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Article
March 1988

Imipramine Treatment for Chronic Depression

Author Affiliations

From the Departments of Psychiatry, New York Hospital—Cornell Medical Center (Drs Kocsis, Frances, Mann, Mason, and Sweeney), and Maine Medical Center, Portland (Dr Voss).

Arch Gen Psychiatry. 1988;45(3):253-257. doi:10.1001/archpsyc.1988.01800270071008
Abstract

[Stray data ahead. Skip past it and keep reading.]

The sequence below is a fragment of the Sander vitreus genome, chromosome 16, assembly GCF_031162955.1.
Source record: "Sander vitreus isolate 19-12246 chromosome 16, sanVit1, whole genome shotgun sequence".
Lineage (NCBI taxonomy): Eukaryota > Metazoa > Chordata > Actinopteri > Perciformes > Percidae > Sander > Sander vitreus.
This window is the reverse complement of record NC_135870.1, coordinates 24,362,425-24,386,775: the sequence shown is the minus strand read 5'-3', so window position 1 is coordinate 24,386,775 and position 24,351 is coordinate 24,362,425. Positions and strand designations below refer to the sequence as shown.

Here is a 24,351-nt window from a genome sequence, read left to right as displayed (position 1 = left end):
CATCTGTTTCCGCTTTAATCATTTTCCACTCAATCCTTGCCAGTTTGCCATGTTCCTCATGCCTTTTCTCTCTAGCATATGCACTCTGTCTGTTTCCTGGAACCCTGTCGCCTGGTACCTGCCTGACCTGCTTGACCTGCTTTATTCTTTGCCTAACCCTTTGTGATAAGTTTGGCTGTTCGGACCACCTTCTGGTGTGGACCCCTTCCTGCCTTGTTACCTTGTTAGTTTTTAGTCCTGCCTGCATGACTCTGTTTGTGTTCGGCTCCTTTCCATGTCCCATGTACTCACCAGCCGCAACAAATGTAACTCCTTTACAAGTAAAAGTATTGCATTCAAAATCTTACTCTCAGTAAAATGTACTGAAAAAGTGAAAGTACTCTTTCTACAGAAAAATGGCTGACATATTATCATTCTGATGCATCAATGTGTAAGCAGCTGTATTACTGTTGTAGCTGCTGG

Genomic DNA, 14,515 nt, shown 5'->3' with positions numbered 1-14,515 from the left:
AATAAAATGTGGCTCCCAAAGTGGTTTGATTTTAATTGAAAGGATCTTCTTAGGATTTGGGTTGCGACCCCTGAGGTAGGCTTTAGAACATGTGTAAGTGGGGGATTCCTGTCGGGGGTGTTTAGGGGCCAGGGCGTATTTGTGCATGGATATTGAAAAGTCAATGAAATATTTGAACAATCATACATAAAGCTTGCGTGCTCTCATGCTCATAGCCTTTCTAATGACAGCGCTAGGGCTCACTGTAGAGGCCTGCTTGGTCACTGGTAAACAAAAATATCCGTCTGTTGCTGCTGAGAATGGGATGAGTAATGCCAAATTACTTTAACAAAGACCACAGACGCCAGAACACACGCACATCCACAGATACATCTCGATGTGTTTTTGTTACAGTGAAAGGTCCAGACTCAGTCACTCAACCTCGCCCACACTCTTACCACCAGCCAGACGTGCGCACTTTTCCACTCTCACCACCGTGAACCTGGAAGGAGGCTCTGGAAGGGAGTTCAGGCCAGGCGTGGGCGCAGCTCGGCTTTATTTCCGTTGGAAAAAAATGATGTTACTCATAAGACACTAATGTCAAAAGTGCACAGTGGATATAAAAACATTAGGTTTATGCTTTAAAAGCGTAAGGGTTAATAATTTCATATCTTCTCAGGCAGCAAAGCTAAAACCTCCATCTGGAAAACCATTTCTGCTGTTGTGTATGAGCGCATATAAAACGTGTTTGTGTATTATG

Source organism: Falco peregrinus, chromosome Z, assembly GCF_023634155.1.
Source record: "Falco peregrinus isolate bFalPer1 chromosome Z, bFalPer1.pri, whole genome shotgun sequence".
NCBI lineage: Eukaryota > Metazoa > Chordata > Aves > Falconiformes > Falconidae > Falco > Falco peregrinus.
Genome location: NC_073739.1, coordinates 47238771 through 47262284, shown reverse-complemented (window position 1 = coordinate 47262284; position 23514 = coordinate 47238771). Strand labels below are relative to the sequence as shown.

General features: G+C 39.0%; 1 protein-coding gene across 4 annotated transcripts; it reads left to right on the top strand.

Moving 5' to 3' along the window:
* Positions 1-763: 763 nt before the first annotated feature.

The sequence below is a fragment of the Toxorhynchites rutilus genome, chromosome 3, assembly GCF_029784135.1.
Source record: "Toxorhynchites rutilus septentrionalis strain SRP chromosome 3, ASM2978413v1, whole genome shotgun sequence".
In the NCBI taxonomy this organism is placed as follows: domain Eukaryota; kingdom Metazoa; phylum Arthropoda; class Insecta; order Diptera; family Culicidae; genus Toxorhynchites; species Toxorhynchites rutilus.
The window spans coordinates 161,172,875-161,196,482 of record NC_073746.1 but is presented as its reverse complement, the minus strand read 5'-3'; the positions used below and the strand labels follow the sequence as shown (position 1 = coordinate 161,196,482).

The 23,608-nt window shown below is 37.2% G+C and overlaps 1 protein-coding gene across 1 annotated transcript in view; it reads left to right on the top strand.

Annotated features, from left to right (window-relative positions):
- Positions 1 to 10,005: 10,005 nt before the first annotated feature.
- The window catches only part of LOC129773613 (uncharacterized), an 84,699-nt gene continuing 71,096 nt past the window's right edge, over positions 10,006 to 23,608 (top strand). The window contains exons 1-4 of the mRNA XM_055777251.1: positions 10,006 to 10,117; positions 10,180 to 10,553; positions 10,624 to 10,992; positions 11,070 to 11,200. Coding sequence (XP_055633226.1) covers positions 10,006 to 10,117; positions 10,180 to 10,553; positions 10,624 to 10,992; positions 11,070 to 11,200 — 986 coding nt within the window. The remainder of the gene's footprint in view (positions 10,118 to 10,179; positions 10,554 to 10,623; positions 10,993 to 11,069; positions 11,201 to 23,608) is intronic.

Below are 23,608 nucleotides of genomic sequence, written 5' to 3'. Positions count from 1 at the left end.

• Antidepressant drugs in the treatment of chronic depressions have received little systematic study. We used a two-week, single-blind placebo washout followed by a six-week, double-blind comparison of imipramine hydrochloride and placebo in a sample of 76 outpatients with DSM-III dysthymic disorder entered into a trial at two centers. Subjects were preponderantly female, had insidious onset at an early age, and had depressions of moderate severity; 96% also met the DSM-III criteria for major depressive disorder at the time of presentation. Sixty percent had a history of persistent depressive symptoms sufficient to meet criteria for major depression for longer than two years. Markedly favorable responses occurred in 45% of imipramine-treated (n = 29) and 12% of placebo-treated (n = 25) patients and, respectively, 59% and 13% of those who completed the study. Imipramine produced significant advantage in measures of depressive symptoms, global severity of illness, and self-rated social and vocational function. Recovered patients experienced remission from both long-standing symptoms and deficits as well as more recently exacerbated aspects of their syndrome. Patients with pure dysthymic disorder of a mild, subsyndromal type were uncommon in these clinical settings. However, anti-depressant medication was effective for many moderately severe chronic depressions, which had previously been untreated or undertreated, presumably related to misdiagnosis.

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